Sea Shepherd Vice-President Robert Wintner is a veteran campaigner against the aquarium trade and its devastating impact on Hawaii reefs. Photo: Deborah Bassett / Sea Shepherd

Sea Shepherd Vice-President Robert Wintner is a veteran campaigner against the aquarium trade and what he claims are its “devastating impact” on Hawaii reefs. Photo: Deborah Bassett / Sea Shepherd

Originally Posted on May 14, 2013

By Ret Talbot, CORAL Magazine Senior Editor

Today the Sea Shepherd Conservation Society launched Operation Reef Defense, a campaign spearheaded by Sea Shepherd Vice-President Robert Wintner to shut down marine aquarium fisheries. In the Jan/Feb 2011 issue of Coral Magazine, I wrote an article called “Postcards from Hawaii” in which I looked at the past, present and future of Hawaii’s marine aquarium fisheries. In researching the article, I sat down with a lot of people, including Wintner. The Sea Shepherd website had recently published his essay entitled “The Dark Hobby; Can We Stop the Devastating Impact of Home Aquaria on Reefs Worldwide?” on its website, and this single action, especially given the popularity of Sea Shepherd’s “Whale Wars” television series with aquarists, made Wintner a household name with many on the mainland. I wrote:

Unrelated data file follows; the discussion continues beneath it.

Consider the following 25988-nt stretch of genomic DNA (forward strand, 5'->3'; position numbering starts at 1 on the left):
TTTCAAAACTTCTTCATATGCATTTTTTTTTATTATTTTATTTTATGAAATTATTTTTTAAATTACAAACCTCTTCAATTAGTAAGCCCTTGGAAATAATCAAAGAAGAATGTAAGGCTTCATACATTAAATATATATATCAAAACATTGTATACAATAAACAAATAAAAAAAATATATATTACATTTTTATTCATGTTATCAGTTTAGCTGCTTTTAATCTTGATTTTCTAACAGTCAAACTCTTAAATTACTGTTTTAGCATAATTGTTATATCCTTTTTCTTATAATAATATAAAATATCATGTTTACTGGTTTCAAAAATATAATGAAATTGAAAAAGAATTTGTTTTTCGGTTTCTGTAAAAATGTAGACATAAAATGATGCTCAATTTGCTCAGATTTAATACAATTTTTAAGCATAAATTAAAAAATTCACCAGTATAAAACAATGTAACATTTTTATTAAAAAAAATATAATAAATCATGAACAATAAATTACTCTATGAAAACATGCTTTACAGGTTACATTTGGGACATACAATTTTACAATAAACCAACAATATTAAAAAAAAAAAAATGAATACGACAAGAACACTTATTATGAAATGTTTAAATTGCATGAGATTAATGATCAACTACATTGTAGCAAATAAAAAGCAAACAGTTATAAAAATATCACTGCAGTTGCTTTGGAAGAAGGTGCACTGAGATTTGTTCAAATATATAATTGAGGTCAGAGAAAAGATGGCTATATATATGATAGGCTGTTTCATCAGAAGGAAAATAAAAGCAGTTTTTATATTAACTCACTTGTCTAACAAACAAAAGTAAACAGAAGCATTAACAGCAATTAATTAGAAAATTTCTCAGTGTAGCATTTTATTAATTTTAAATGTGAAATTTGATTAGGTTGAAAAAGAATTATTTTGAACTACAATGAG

When the anti-whaling Sea Shepherd Society published his essay…it was greeted with perfunctory expletives by many in the Hawaiian Islands familiar with his crusade. More than a few concerned aquarists, on the other hand, wanted to know if Wintner’s claim that the aquarium trade aggressively and irresponsibly overharvests fish in Hawaii was factual. More than one asked questions in this vein: “If the trade isn’t sustainable in Hawaii, how can it be sustainable in developing island nations where oversight and regulation is not what it is in the U.S.?”

My interview with Wintner was enlightening. Through it, I came to realize that, when pushed, Wintner was not really interested in looking at the data and discussing the sustainability of the marine aquarium fishery in Hawaii because, quite simply, he refuses to view it as a fishery. Here’s the way I summed up my exchange with Wintner in the article in Coral: